Originally posted by Kocolicious:
You know when folks make comments like this "When war destroys a country's economy and infrastructure, there's no quick fix," he says. "Significant improvement in Congo's health and mortality will require years of unwavering commitment from the government and the international community and substantial financial investment. Sadly, the humanitarian crisis in Congo continues to be overlooked and funding remains disproportionate to the enormity of need...(BBC news 1/28/08)." Comments like from whitefolks reminds me of the same kind of talk during the Rwanda crisis. Now, one of Congo's natural resources is gold...right? As is Rwanda's? Then why is the WORLD ignoring a similar plight? And the reason why I mention "gold" is cuz that's all MASSA care about. What's in it for him. Oil in the middle east. Surely there are natural resources in both countries[Rwanda and Congo] that can influence him to send troops...the way he sent troops in Iraq...and is potentially thinking about sending troops in to Iran.
I guess it's WAY too late for Rwanda. But Congo...I know I know I'm just being hopeful. BUT! the bottom line is MASSA care less if the crisis involves BLACKFOLKS....all he care about is what will benefit HIM in the long run. I guess there isn't enough GOLD to make him consider Congo.... I read somewhere that over 3 millions people have died there since the 90's. Somehow....in all this....I feel so powerless
This has been bothering me all day. BTW...I've ALWAYS hated the name CONGO...as a little girl I remember watching Tarzan and the term CONGO always indicated something bad, dark, ugly and primitive. Anyway...
The instability is going on because
it benefits the West already...
They never go in to bring 'peace', the multinationals are in their resource raping already. THE GEOPOLITICAL STAKES
OF THE INTERNATIONAL MINING COMPANIES
IN THE DEMOCRATIC REPUBLIC OF CONGO
MINING CIVIL ENGINEER
TRANSLATED FROM THE FRENCH
Albert Caquot once said: "Our thirst for knowledge finds itself quenched, above all, in those synthetic works, which are put at our disposal by the generous endeavors of an enlightened mind. Through these works, we are able to grasp, in an overview that is logical and rigorous, a group of human competencies at a given moment."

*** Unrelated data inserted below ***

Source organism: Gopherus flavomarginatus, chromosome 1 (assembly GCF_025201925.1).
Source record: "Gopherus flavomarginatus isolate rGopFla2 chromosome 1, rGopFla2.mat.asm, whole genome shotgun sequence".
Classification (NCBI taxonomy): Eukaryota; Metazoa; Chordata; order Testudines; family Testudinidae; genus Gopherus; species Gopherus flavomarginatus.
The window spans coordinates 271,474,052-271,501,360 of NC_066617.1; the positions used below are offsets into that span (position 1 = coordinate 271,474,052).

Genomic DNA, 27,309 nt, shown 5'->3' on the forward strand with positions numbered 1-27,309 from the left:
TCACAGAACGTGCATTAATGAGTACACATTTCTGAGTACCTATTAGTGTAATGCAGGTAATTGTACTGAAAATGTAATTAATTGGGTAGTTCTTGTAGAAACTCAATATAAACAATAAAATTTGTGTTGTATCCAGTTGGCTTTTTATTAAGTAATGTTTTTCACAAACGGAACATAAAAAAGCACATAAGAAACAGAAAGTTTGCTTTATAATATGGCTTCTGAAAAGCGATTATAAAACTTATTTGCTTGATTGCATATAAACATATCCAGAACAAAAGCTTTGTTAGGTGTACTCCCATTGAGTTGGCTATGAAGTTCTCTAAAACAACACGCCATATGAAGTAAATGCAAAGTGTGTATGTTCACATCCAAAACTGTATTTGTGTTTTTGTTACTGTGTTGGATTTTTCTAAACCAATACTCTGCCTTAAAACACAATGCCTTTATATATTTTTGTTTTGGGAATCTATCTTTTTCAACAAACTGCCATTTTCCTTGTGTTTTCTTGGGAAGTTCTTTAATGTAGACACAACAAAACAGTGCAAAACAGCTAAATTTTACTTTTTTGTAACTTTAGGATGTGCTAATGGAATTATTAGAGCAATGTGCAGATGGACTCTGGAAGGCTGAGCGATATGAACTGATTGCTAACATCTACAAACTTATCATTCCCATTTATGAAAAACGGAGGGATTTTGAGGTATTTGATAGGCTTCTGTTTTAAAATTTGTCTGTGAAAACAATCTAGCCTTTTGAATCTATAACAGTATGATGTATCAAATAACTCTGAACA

To all those who are fighting against intolerance, and who, by their daily life, struggle for peace and happiness among all the peoples of the world, we are dedicating this brief overview of the geopolitical stakes of the international mining companies in the Democratic Republic of Congo (DRC), for it is multidimensional and the main cause of the ills, which are devastating the Great Lakes Region in Africa during this second millenium after Jesus Christ.
Freedom is one of the virtues, which makes man capable of seeking the truth throughout the ages, using his intellect. It happens that, sometimes, this truth hurts, comes out of its well no matter how deep it is... and that martyrdom results from it. Happy is that very one who gives his life for liberty, for the truth, for peace, for equality of opportunities and for all the many other human values, which are trampled upon by the eccentricity of economic interests.
The Democratic Republic of Congo (DRC) is a geological scandal, especially in the South-east Katanga region where are found the world biggest copper reserves, which are not yet exploited, in what is called in English the Copper Belt and which extends to Zambia.
In 1978, DRC was the first producer of this red metal, with 500,000 tons a year. This production reached 30,000 tons in 1985, as a result of a bad upkeep of the mining infrastructures of the major mine of Kamoto in Kolwezi, a section of which collapsed in September 1990 while its production represented 33% of the company, GÃ©nÃ©rale des CarriÃ¨res et des Mines (GECAMINES), major supplier of foreign exchange for the public Treasury of Congo-Kinshasa.
This lack of upkeep, along with the absence of modernization of the mining infrastructures were generalized not only because of the fall of the copper prices but particularly because of the bad management of the State portfolio by the successive governments of the Mobutu regime.
All the information contained in this document is intended for anyone who wants to closely follow the evolution of the chaotic situation, which is raging in the Great Lakes Region. This data comes from my proper experience in the field, from my research and from numerous other sources.
DRC is also a geopolitical scandal with its flares-up in its quest for political stability since April 1990. This has incited the big transnational mining corporations to turn their backs against it and to go and invest elsewhere during the last few years, especially in Zambia, Chile and ex-USSR.
THE MINING COMPANIES TO THE ASSAULT OF DRC